A Canadian research unit may come up with a way to treat at least some long COVID patients more effectively. The condition has emerged since the pandemic as a real problem. With anywhere from 10-20% of people that have been infected with SARS-CoV-2 susceptible to long COVID, some estimate north of 14 million people in America alone struggling with the condition, which can last for many months. Often impacting the quality of life, symptoms from brain fog and fatigue to breathing difficulties can be outright debilitating. Led by Dr. Douglas Faser, a professor in pediatrics at Schulich School of Medicine & Dentist, and physician at London Health Sciences Centre (LHSC) a team of Canadians designed a study using artificial intelligence (AI) as part of advanced research to discover unique patterns of blood plasma proteins in patients with suspected long COVID, with an aim on improving patient outcomes. Enter the “plasma proteome,” as the research centers on proteins identified in blood plasma, released by cells often playing a vital role in pathogen immune response.

With study results recently published in the Journal of Translational Medicine this study team sought out to better understand how these plasma cells impact patients with long COVID, and why some patients struggle more than others.

Corresponding authors Dr. Douglas Faser and Cristiana Losef, both with Children’s Health Research Institute, Victoria Research Laboratories, and colleagues investigated possible mechanisms, and to inform the prognosis and treatment of long COVID.

This technology allowed researchers to determine unique patterns in the blood proteins. The team discovered that people with suspected long COVID have prolonged inflammation associated with changes in their immune cells and blood vessels. These changes may lead to problems in specific organs, like the brain and the heart, as reported by Western University.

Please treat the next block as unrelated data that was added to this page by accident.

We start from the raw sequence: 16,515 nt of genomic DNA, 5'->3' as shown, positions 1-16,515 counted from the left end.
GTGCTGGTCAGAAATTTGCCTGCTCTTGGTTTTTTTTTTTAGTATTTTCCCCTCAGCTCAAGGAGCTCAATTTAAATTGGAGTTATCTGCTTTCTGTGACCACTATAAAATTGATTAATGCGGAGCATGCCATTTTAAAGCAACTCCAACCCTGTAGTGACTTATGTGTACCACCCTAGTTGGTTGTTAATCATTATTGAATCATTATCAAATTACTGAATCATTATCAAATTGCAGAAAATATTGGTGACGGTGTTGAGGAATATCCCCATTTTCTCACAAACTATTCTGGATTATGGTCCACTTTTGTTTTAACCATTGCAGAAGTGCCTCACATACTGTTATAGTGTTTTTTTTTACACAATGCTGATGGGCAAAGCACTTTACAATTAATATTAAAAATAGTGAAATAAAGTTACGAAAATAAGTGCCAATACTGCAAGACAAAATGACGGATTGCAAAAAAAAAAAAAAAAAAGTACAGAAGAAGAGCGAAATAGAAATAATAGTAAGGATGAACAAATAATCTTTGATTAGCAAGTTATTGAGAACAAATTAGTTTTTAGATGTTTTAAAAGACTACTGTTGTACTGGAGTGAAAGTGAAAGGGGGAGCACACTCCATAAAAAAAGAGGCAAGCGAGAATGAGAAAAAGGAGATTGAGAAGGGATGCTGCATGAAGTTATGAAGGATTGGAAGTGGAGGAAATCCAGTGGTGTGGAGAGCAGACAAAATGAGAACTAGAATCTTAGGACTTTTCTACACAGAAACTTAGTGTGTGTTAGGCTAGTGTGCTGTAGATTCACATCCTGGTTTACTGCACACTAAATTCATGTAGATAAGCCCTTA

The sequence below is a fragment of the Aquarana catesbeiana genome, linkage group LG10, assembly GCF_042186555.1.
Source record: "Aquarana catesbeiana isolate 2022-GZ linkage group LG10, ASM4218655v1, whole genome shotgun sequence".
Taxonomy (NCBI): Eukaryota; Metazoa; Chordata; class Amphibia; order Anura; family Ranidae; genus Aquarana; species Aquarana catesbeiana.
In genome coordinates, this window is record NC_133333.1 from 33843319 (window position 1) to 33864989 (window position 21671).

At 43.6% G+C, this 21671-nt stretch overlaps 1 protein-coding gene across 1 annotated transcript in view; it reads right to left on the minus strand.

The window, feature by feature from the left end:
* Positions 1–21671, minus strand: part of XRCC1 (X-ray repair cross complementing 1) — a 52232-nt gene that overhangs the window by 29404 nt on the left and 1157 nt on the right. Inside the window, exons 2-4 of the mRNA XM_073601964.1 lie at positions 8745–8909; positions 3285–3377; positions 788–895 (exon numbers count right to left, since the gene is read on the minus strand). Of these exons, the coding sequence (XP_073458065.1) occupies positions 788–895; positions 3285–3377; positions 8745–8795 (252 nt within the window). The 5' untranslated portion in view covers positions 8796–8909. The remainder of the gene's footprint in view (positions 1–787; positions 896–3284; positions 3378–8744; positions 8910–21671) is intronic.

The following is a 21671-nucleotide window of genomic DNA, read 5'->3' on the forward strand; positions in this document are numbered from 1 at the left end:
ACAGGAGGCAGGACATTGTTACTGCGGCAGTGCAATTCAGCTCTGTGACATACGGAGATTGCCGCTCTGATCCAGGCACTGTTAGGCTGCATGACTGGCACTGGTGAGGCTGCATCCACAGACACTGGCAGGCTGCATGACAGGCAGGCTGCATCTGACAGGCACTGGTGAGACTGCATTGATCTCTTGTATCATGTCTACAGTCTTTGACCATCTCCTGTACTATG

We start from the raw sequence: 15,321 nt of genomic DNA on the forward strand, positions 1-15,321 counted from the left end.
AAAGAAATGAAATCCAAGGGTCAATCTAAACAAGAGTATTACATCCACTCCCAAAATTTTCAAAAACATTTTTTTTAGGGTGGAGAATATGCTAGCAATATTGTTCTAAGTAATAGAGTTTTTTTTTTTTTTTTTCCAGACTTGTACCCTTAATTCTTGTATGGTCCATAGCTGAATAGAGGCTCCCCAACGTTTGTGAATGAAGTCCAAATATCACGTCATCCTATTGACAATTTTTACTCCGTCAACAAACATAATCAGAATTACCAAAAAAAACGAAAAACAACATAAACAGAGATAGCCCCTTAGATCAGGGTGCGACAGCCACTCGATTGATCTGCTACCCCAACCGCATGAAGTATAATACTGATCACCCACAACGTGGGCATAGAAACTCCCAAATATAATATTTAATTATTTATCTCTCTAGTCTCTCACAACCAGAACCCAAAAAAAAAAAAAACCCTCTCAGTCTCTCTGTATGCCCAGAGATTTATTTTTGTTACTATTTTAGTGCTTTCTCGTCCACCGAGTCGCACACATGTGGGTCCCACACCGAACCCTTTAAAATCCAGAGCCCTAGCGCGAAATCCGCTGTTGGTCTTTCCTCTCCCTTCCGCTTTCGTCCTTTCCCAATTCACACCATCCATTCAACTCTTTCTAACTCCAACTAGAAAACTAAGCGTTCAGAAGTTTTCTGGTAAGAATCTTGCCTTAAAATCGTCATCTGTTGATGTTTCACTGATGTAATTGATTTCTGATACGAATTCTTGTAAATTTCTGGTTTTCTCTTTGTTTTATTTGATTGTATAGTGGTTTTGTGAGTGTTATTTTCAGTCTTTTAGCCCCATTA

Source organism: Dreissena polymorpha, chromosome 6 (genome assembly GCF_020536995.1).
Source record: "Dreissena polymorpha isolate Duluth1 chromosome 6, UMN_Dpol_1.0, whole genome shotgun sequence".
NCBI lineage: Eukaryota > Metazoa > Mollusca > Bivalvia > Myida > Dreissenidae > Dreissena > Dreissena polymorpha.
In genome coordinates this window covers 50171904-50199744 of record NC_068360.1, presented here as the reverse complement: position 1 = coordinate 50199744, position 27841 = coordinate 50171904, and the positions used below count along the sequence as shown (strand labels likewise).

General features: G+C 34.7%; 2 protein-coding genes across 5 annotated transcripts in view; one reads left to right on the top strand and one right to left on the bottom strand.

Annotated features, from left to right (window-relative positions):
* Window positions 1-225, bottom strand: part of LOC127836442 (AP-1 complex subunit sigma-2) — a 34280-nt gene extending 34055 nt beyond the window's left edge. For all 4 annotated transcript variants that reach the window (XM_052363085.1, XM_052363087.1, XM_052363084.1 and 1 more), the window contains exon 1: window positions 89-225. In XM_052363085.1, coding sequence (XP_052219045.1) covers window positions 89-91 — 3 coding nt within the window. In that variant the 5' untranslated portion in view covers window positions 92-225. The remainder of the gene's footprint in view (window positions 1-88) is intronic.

Called “the plasma proteome,” the proteins are found in blood plasma and are released by cells that often play an important role in the body’s immune response to viruses. The research team is studying how those proteins adapt and change in long COVID.

The study

With a green light from the local Ethics Committee (Western University), the study team enrolled patients from London Health Sciences Center in London, Ontario, Canada and St. Joseph's including patients diagnosed with long COVID as well as acutely ill COVID-19 patients.

Upon diagnosis of long COVID, study patients were referred to a specialist clinic based on prolonged, diffuse symptoms according to the author's account in the Journal of Translational Medicine.

Conducting a series of tests including venous blood work, the study team analyzed patient plasma. COVID-19 patients were approached when they were admitted to the hospital or medical ward or intensive care unit. Healthy subjects were included—persons without disease, acute illness or any prescription medicine, but previously banked by the Translational Research Center in London, Ontario.

All samples in the study were matched by age and gender (e.g., long COVID patients to acutely ill patients to healthy controls).